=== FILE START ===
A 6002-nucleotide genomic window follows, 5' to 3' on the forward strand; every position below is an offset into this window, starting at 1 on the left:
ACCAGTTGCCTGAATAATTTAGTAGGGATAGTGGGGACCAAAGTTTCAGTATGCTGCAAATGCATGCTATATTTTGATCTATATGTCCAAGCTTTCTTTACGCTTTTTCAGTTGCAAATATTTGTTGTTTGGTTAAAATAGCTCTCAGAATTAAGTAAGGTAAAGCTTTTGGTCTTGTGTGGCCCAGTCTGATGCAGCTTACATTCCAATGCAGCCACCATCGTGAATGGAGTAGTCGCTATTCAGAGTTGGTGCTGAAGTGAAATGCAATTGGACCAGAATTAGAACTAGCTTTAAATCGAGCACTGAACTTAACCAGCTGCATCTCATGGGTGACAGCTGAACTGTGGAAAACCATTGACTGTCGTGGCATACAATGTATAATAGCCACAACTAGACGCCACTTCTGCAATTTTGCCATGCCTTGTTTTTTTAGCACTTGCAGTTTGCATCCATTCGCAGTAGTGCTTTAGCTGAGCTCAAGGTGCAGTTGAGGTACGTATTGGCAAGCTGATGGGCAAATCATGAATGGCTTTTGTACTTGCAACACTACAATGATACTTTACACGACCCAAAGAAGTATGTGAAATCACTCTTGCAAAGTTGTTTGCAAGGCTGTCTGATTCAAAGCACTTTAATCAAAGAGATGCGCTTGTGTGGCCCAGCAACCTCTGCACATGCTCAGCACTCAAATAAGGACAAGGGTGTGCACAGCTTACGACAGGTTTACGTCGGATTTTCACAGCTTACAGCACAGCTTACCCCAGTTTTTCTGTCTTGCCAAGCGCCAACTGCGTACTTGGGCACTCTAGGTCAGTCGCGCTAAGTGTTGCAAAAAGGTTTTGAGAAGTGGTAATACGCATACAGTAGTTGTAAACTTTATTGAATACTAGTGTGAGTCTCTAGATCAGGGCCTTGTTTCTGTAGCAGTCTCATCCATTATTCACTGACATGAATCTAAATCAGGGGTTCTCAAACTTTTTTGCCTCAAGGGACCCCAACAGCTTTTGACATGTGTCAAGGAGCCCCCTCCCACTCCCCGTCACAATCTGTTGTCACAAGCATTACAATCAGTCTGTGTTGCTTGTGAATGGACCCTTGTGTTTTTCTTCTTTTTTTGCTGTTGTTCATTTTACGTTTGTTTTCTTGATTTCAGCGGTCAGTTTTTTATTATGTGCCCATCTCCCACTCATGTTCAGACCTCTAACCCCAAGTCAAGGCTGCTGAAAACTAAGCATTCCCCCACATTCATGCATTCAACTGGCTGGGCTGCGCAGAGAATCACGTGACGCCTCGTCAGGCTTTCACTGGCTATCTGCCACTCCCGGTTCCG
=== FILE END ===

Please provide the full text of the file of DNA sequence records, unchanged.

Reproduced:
A 6002-nucleotide genomic window follows, 5' to 3' on the forward strand; every position below is an offset into this window, starting at 1 on the left:
ACCAGTTGCCTGAATAATTTAGTAGGGATAGTGGGGACCAAAGTTTCAGTATGCTGCAAATGCATGCTATATTTTGATCTATATGTCCAAGCTTTCTTTACGCTTTTTCAGTTGCAAATATTTGTTGTTTGGTTAAAATAGCTCTCAGAATTAAGTAAGGTAAAGCTTTTGGTCTTGTGTGGCCCAGTCTGATGCAGCTTACATTCCAATGCAGCCACCATCGTGAATGGAGTAGTCGCTATTCAGAGTTGGTGCTGAAGTGAAATGCAATTGGACCAGAATTAGAACTAGCTTTAAATCGAGCACTGAACTTAACCAGCTGCATCTCATGGGTGACAGCTGAACTGTGGAAAACCATTGACTGTCGTGGCATACAATGTATAATAGCCACAACTAGACGCCACTTCTGCAATTTTGCCATGCCTTGTTTTTTTAGCACTTGCAGTTTGCATCCATTCGCAGTAGTGCTTTAGCTGAGCTCAAGGTGCAGTTGAGGTACGTATTGGCAAGCTGATGGGCAAATCATGAATGGCTTTTGTACTTGCAACACTACAATGATACTTTACACGACCCAAAGAAGTATGTGAAATCACTCTTGCAAAGTTGTTTGCAAGGCTGTCTGATTCAAAGCACTTTAATCAAAGAGATGCGCTTGTGTGGCCCAGCAACCTCTGCACATGCTCAGCACTCAAATAAGGACAAGGGTGTGCACAGCTTACGACAGGTTTACGTCGGATTTTCACAGCTTACAGCACAGCTTACCCCAGTTTTTCTGTCTTGCCAAGCGCCAACTGCGTACTTGGGCACTCTAGGTCAGTCGCGCTAAGTGTTGCAAAAAGGTTTTGAGAAGTGGTAATACGCATACAGTAGTTGTAAACTTTATTGAATACTAGTGTGAGTCTCTAGATCAGGGCCTTGTTTCTGTAGCAGTCTCATCCATTATTCACTGACATGAATCTAAATCAGGGGTTCTCAAACTTTTTTGCCTCAAGGGACCCCAACAGCTTTTGACATGTGTCAAGGAGCCCCCTCCCACTCCCCGTCACAATCTGTTGTCACAAGCATTACAATCAGTCTGTGTTGCTTGTGAATGGACCCTTGTGTTTTTCTTCTTTTTTTGCTGTTGTTCATTTTACGTTTGTTTTCTTGATTTCAGCGGTCAGTTTTTTATTATGTGCCCATCTCCCACTCATGTTCAGACCTCTAACCCCAAGTCAAGGCTGCTGAAAACTAAGCATTCCCCCACATTCATGCATTCAACTGGCTGGGCTGCGCAGAGAATCACGTGACGCCTCGTCAGGCTTTCACTGGCTATCTGCCACTCCCGGTTCCG